ABOUT HUNT AUCTIONS: Exton, Pennsylvania based Hunt Auctions has been a leader in the sports memorabilia auction industry for close to two decades. Numerous former players and their families have trusted their collections with Hunt Auctions including Joe DiMaggio (HOF), Whitey Ford (HOF), Curt Flood, Leo Durocher (HOF), Robin Roberts (HOF), Earl Weaver (HOF), Commissioner Bowie Kuhn (HOF), Clem Labine, Mickey Vernon, Jake Pitler, Thurman Munson, Roy Campanella (HOF), Bucky Walters, Walter Johnson (HOF), Bill McKechnie (HOF), Willie Mosconi, and Norm Van Brocklin (HOF). Hunt Auctions is also the Official Auction Company of Louisville Slugger Museum & Factory and the Official Auctioneer of Major League Baseball All-Star FanFest. Hunt Auctions has worked with numerous institutions to include: The National Football League, Philadelphia Phillies, Pittsburgh Pirates, Baltimore Orioles, Negro Leagues Baseball Museum, National Baseball Hall of Fame, Chicago Bulls, National Italian American Sports Hall of Fame, and Baseball Assistance Team.

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My Day at Citizens Bank Park

Posted on 20 May 2010 by dansoderberg

Philadelphia, PA – After attending two O’s games in April I decided it was time to see some actual  Major League Baseball action, so I packed up the family and headed to Philly to watch the Phils and the Cubbies.  I’ve always rooted for the Cubs and became a full fledged Cubs fan after taking a trip to Wrigley about 8 years ago, so I went to the game with a rooting interest.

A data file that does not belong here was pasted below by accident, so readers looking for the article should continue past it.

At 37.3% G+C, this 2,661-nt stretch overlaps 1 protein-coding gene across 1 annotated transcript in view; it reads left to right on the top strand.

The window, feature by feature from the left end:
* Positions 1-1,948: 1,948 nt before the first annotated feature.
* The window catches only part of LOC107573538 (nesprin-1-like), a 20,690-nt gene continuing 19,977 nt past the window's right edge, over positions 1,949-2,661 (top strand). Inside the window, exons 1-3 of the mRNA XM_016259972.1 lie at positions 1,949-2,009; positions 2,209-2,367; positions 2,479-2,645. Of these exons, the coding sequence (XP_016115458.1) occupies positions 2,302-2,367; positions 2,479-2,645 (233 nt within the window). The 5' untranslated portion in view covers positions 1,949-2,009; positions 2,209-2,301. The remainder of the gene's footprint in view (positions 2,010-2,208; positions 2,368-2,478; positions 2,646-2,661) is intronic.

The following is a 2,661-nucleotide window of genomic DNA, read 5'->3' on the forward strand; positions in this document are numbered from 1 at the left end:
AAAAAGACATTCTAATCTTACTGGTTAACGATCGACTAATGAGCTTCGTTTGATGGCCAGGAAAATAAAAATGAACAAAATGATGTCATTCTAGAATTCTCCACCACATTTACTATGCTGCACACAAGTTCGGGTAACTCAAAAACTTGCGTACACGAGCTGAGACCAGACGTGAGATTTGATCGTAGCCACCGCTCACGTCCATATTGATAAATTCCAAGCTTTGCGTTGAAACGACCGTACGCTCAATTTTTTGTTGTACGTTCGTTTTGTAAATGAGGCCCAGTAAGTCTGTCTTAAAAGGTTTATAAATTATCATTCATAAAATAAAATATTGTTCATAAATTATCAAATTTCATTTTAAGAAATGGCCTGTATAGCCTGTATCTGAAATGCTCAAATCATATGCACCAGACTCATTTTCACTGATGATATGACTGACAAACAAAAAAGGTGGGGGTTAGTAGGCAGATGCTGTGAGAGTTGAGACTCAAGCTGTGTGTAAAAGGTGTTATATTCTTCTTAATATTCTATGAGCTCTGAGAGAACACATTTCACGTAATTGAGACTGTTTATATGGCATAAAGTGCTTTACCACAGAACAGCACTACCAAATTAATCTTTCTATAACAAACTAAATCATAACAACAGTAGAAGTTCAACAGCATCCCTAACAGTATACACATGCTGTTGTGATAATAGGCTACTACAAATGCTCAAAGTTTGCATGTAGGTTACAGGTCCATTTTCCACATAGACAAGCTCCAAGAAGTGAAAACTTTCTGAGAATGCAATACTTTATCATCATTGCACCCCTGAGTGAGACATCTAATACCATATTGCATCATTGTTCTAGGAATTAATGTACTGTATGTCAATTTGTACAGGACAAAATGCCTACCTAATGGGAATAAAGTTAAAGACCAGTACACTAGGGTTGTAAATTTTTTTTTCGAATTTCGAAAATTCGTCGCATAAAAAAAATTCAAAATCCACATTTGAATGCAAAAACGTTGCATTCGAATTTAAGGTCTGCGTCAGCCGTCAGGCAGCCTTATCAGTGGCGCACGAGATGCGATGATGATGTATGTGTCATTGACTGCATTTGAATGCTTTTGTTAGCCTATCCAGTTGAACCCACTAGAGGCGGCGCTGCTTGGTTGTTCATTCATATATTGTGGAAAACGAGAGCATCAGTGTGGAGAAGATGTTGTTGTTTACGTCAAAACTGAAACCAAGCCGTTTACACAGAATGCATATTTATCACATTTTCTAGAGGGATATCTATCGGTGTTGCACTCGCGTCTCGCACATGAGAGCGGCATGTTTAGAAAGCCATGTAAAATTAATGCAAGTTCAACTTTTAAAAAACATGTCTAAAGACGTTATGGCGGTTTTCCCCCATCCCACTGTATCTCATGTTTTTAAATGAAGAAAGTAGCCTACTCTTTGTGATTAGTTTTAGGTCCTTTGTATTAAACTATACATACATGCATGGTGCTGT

First off, Citizens Bank Park is a very nice ballpark, it’s not quite Camden Yards but it is damn nice.  There is an open concourse all the way around the park so you can see the field from the concession lines and when walking to the restrooms.  I’ve been to Comerica in Detroit and PNC Park in Pittsburgh an they also have an open concourse.  It’s really the one thing those parks have all over Camden Yards, though the concourse at Camden Yards is much wider and easier to maneuver while carrying a 9 month old and a 3 year old, as I was today.